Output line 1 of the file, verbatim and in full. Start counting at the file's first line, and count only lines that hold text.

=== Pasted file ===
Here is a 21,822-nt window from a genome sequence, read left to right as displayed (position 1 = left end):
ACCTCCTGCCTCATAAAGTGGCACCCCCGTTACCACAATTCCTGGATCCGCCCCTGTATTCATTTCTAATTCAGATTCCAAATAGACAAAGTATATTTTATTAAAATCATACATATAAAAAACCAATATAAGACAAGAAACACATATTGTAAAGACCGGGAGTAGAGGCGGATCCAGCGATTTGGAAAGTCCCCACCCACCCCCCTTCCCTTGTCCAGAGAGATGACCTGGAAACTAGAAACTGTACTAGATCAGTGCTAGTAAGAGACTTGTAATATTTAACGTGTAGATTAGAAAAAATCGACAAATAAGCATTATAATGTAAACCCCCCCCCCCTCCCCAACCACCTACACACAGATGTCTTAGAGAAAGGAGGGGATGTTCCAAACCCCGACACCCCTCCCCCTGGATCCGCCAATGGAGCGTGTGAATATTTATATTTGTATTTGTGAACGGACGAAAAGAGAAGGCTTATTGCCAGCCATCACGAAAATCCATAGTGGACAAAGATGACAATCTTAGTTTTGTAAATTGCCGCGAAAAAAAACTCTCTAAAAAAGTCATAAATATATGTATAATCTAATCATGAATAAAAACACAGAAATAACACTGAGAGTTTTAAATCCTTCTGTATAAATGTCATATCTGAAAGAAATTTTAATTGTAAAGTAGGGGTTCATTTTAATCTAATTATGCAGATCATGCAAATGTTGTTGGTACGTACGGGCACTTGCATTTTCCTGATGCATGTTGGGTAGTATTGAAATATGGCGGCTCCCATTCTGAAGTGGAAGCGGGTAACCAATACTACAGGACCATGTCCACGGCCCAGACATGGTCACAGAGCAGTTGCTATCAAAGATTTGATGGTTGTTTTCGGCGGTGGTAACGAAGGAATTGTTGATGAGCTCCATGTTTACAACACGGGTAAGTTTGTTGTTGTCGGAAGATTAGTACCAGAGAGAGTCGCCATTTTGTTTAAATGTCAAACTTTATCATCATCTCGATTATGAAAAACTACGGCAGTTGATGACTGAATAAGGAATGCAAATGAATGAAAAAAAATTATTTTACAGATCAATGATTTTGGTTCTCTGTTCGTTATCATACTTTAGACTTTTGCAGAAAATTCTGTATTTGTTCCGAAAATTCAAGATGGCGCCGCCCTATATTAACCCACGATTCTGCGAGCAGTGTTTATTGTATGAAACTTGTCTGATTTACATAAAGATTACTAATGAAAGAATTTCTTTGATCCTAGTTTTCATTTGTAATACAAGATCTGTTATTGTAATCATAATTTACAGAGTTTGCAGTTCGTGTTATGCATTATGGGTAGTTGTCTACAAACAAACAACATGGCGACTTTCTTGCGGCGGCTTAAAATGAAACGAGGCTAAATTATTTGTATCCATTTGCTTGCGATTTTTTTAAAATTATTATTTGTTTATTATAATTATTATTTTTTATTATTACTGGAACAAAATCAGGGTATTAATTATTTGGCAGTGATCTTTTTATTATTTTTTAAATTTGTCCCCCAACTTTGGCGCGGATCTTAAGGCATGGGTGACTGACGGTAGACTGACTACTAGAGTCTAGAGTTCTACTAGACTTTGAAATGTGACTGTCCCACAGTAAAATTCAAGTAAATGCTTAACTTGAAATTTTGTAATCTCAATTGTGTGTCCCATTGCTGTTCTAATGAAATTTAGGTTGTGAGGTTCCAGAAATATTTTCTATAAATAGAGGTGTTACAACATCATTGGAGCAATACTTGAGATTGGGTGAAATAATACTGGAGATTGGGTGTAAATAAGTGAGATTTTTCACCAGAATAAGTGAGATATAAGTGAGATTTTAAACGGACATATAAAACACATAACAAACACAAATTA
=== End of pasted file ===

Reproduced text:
Here is a 21,822-nt window from a genome sequence, read left to right as displayed (position 1 = left end):